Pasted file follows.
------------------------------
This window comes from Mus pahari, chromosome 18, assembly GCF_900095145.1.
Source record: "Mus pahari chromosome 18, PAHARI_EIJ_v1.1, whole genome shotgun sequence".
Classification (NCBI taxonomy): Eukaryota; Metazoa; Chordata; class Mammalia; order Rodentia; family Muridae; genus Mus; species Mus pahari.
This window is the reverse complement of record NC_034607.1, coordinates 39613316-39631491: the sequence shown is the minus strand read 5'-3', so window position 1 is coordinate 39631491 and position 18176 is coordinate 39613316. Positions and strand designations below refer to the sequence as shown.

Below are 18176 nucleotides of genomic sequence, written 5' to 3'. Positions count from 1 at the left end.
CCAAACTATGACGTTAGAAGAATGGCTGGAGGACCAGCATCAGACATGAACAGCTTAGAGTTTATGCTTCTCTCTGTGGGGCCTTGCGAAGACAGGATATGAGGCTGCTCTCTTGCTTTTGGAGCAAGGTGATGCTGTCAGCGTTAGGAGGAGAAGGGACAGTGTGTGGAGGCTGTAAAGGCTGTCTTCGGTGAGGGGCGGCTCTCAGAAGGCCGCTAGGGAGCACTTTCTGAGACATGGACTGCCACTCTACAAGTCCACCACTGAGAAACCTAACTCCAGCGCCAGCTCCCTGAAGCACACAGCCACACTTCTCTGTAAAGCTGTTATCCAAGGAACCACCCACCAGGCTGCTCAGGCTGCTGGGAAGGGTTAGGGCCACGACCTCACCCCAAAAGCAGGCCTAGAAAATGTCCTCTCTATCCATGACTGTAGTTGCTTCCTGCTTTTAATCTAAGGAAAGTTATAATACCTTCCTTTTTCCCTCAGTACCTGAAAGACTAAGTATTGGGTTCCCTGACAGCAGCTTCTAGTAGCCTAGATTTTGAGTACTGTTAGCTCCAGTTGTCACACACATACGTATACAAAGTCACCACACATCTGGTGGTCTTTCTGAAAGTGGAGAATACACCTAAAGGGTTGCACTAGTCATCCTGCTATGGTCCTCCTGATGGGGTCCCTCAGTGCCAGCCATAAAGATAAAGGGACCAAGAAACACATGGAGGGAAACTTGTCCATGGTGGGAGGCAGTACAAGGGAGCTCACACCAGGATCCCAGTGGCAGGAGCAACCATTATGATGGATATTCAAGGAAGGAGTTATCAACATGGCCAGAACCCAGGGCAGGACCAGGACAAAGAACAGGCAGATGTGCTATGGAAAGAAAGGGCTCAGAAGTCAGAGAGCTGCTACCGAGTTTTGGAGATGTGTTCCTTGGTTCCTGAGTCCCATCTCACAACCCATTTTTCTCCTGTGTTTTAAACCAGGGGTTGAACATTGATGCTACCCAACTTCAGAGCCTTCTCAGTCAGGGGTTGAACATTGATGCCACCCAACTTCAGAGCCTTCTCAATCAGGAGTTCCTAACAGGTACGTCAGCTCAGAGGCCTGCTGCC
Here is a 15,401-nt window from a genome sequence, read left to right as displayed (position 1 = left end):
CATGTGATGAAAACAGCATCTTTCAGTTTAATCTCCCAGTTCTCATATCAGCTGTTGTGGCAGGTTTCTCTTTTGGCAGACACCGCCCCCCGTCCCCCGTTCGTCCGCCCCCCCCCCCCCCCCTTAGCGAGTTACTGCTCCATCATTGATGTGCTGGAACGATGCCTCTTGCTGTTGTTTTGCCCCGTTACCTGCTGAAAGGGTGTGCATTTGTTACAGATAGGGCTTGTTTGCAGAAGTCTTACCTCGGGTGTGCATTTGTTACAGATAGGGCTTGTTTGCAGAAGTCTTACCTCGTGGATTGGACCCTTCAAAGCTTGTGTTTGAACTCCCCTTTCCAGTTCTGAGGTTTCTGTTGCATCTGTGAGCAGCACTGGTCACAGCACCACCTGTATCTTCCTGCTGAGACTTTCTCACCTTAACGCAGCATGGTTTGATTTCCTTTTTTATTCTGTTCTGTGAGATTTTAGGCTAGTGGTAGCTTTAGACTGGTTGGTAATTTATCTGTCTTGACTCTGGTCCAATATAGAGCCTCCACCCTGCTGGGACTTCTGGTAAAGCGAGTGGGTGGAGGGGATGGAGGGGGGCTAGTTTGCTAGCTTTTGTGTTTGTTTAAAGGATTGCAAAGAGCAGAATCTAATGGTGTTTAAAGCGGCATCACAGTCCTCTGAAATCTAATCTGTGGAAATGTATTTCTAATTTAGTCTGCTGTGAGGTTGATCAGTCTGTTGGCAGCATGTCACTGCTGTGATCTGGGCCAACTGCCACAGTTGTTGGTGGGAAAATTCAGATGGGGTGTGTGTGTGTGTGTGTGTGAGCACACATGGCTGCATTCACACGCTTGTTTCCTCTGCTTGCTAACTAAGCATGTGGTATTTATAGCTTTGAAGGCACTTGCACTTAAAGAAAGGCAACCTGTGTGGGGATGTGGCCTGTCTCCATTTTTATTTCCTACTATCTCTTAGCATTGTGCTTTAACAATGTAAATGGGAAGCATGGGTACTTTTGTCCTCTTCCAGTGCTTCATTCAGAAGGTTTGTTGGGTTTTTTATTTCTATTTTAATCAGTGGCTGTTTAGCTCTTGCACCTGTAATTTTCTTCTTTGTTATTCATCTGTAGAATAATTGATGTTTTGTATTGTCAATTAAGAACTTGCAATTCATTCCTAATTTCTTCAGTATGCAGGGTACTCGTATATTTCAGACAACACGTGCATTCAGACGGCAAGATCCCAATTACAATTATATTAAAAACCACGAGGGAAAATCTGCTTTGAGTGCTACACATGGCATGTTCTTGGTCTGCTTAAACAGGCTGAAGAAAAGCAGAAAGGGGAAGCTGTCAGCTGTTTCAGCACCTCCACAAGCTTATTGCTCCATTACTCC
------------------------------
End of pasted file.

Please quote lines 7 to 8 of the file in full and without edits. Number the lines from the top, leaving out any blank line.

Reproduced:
Here is a 15,401-nt window from a genome sequence, read left to right as displayed (position 1 = left end):
CATGTGATGAAAACAGCATCTTTCAGTTTAATCTCCCAGTTCTCATATCAGCTGTTGTGGCAGGTTTCTCTTTTGGCAGACACCGCCCCCCGTCCCCCGTTCGTCCGCCCCCCCCCCCCCCCCTTAGCGAGTTACTGCTCCATCATTGATGTGCTGGAACGATGCCTCTTGCTGTTGTTTTGCCCCGTTACCTGCTGAAAGGGTGTGCATTTGTTACAGATAGGGCTTGTTTGCAGAAGTCTTACCTCGGGTGTGCATTTGTTACAGATAGGGCTTGTTTGCAGAAGTCTTACCTCGTGGATTGGACCCTTCAAAGCTTGTGTTTGAACTCCCCTTTCCAGTTCTGAGGTTTCTGTTGCATCTGTGAGCAGCACTGGTCACAGCACCACCTGTATCTTCCTGCTGAGACTTTCTCACCTTAACGCAGCATGGTTTGATTTCCTTTTTTATTCTGTTCTGTGAGATTTTAGGCTAGTGGTAGCTTTAGACTGGTTGGTAATTTATCTGTCTTGACTCTGGTCCAATATAGAGCCTCCACCCTGCTGGGACTTCTGGTAAAGCGAGTGGGTGGAGGGGATGGAGGGGGGCTAGTTTGCTAGCTTTTGTGTTTGTTTAAAGGATTGCAAAGAGCAGAATCTAATGGTGTTTAAAGCGGCATCACAGTCCTCTGAAATCTAATCTGTGGAAATGTATTTCTAATTTAGTCTGCTGTGAGGTTGATCAGTCTGTTGGCAGCATGTCACTGCTGTGATCTGGGCCAACTGCCACAGTTGTTGGTGGGAAAATTCAGATGGGGTGTGTGTGTGTGTGTGTGTGAGCACACATGGCTGCATTCACACGCTTGTTTCCTCTGCTTGCTAACTAAGCATGTGGTATTTATAGCTTTGAAGGCACTTGCACTTAAAGAAAGGCAACCTGTGTGGGGATGTGGCCTGTCTCCATTTTTATTTCCTACTATCTCTTAGCATTGTGCTTTAACAATGTAAATGGGAAGCATGGGTACTTTTGTCCTCTTCCAGTGCTTCATTCAGAAGGTTTGTTGGGTTTTTTATTTCTATTTTAATCAGTGGCTGTTTAGCTCTTGCACCTGTAATTTTCTTCTTTGTTATTCATCTGTAGAATAATTGATGTTTTGTATTGTCAATTAAGAACTTGCAATTCATTCCTAATTTCTTCAGTATGCAGGGTACTCGTATATTTCAGACAACACGTGCATTCAGACGGCAAGATCCCAATTACAATTATATTAAAAACCACGAGGGAAAATCTGCTTTGAGTGCTACACATGGCATGTTCTTGGTCTGCTTAAACAGGCTGAAGAAAAGCAGAAAGGGGAAGCTGTCAGCTGTTTCAGCACCTCCACAAGCTTATTGCTCCATTACTCC